Nicholas and Alexandra Review

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Tsar Nicholas II of Russia is so devoted to his capricious wife Alexandra that he allows her to sway the conduct of domestic and foreign policy, with the result that both Rasputin (Tom Baker) and Lenin (Michael Bryant) are able to exploit their weakness and incongruity.


Having respectively won Oscars for Lawrence of Arabia and Patton, producer Sam Spiegel and director Franklin J. Schaffner were no strangers to historical epics. Yet, they got the tone of this lavish biopic of the last Tsar so wrong that a fascinating subject was reduced to costumed soap opera. Working from the bestseller by Robert K. Massie, screenwriters James Goldman and Edward Bond not only tried to pack too much detail into 183 minutes, but they also saddled the cast with reams of magniloquent dialogue that veered from the trite to the mawkish and bombastic.

However, the film's greatest fault was its bid to turn an inept ruler and his headstrong wife into tragic victims of domestic strife and the machinations of ruthless opportunists. Nicky and Alex are presented as a devoted couple who would have enjoyed an idyllic existence if they hadn't been burdened with the responsibilities of power and the strain of coping with a haemophiliac son.  

But such an approach ridiculously diminishes the role they played in the deaths of millions of their subjects between 1894 and 1917 and the splendid BBC series Fall of Eagles came much closer to capturing Nicholas's Hamlet-like genius for indecision and the prejudicial snobbery of his German spouse, whose insistence on this weak man ruling as an autocrat consigned his fond family to their doom.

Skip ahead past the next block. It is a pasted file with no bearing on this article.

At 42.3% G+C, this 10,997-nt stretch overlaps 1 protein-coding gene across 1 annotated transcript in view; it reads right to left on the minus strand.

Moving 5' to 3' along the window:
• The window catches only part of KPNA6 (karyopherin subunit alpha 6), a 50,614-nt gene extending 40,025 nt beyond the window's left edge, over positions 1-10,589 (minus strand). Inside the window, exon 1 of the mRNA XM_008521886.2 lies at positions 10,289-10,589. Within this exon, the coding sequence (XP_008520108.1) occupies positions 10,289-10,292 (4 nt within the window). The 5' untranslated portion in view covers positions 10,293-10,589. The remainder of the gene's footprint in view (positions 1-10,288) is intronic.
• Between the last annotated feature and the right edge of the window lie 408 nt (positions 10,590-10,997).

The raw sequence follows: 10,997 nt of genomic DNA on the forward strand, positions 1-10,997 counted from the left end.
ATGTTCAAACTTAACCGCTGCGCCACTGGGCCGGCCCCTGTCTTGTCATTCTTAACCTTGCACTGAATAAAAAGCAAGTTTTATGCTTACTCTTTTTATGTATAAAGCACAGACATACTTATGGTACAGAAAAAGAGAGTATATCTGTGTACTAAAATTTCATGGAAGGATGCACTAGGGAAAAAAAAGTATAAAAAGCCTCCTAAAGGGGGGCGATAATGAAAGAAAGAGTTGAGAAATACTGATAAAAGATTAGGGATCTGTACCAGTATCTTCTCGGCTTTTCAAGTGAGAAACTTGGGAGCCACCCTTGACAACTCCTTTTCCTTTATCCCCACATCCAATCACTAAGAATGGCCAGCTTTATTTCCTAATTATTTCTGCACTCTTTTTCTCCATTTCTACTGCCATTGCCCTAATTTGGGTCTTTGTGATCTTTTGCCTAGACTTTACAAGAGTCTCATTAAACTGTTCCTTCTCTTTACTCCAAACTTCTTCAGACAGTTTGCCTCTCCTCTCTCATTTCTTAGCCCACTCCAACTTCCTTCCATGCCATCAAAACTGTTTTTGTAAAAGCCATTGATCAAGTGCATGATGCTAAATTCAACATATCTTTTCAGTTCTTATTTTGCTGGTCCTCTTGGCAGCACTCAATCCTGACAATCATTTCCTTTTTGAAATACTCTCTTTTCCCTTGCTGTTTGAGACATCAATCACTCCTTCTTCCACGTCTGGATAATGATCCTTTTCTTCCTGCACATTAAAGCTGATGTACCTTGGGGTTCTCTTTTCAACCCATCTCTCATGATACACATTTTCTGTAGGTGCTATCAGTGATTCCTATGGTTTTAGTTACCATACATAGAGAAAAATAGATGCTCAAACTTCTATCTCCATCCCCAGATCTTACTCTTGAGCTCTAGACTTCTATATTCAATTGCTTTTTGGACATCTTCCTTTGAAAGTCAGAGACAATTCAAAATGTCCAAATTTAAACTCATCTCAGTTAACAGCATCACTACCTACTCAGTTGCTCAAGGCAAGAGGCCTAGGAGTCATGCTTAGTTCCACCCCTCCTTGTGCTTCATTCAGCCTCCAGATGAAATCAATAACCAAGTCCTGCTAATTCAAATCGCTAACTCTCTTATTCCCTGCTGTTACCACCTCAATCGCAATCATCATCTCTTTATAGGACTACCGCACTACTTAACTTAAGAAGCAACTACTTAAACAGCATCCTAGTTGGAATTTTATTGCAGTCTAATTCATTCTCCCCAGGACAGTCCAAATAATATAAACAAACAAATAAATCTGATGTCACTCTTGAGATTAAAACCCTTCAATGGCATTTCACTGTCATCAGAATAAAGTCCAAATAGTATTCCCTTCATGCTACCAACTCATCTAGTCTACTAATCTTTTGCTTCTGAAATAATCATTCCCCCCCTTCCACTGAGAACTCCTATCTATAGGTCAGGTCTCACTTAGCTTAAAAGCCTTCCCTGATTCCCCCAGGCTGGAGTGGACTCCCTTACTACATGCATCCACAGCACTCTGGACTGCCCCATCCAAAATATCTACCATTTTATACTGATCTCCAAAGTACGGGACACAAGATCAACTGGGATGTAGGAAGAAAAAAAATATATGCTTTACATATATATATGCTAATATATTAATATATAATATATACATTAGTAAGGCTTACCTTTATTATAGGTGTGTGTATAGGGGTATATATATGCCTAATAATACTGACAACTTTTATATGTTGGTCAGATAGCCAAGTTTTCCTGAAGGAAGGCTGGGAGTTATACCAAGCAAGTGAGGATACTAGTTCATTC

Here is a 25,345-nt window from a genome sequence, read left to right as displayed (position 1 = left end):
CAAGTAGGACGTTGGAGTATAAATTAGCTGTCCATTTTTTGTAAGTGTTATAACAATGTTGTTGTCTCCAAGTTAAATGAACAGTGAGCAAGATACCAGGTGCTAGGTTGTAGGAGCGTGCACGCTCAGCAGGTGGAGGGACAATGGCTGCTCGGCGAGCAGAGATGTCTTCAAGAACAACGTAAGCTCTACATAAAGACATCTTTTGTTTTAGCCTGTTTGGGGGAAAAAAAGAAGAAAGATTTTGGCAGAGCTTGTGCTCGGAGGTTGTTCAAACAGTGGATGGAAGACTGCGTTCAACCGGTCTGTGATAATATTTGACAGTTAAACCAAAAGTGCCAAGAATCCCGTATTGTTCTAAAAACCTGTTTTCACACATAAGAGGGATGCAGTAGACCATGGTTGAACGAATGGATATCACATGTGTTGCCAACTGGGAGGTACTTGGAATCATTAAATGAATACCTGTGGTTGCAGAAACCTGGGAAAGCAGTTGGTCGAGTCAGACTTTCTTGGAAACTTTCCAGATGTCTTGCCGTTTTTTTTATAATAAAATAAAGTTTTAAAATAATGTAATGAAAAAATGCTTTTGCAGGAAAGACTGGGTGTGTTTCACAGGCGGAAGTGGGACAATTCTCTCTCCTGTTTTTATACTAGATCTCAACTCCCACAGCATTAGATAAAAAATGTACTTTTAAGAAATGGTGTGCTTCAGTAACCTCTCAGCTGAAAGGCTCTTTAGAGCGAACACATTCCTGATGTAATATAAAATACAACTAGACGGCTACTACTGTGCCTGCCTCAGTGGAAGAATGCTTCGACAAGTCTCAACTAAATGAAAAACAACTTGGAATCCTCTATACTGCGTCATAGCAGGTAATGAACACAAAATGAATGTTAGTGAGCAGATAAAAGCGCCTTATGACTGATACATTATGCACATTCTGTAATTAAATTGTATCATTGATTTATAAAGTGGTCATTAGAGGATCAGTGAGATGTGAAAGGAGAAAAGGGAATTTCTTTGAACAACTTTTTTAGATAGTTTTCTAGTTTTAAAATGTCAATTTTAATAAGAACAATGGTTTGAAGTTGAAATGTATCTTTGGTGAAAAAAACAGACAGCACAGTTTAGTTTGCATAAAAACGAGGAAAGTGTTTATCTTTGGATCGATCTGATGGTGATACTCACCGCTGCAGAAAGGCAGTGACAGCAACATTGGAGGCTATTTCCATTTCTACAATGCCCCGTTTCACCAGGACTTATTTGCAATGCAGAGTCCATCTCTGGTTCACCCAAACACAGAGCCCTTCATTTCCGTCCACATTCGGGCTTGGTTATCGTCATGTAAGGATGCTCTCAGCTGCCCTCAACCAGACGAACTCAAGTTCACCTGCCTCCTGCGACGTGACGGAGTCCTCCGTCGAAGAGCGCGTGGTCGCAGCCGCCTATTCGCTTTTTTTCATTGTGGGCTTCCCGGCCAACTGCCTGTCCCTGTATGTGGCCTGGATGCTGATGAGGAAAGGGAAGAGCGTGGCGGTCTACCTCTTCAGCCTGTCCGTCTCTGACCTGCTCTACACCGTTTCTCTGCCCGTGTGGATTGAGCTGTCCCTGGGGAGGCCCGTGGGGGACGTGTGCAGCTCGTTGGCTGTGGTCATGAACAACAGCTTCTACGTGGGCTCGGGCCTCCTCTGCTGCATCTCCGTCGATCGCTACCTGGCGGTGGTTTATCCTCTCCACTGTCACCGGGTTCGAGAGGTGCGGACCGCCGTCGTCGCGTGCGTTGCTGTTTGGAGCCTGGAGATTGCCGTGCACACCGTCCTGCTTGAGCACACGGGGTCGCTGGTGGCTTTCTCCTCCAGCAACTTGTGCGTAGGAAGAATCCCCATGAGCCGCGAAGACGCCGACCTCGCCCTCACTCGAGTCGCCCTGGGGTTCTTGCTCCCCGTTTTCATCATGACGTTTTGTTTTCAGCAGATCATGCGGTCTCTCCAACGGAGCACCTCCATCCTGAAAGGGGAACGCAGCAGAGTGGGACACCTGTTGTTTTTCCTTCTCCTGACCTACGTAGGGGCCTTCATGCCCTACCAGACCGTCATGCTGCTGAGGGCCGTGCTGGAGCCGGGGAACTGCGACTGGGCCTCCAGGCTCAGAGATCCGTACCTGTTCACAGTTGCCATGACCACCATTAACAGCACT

Michael Jayston and Janet Suzman struggle to cut through the script's deferential attitude to create credible characters, while the complex agendas of Tom Baker's Rasputin, Michael Bryant's Lenin and Brian Cox's Trotsky are depreciated into accessible clichés. The film deservedly won Oscars for its costumes and the ingenious art direction that Russified the Spanish and Yugoslav locations. But the wilfull focus on a sentimentalised love story rather than the reign's momentous political and military events makes this a dull record of a compelling period. 

A lengthy, visually impressive period piece with little in the way of new material or fresh spins on history to distinguish it.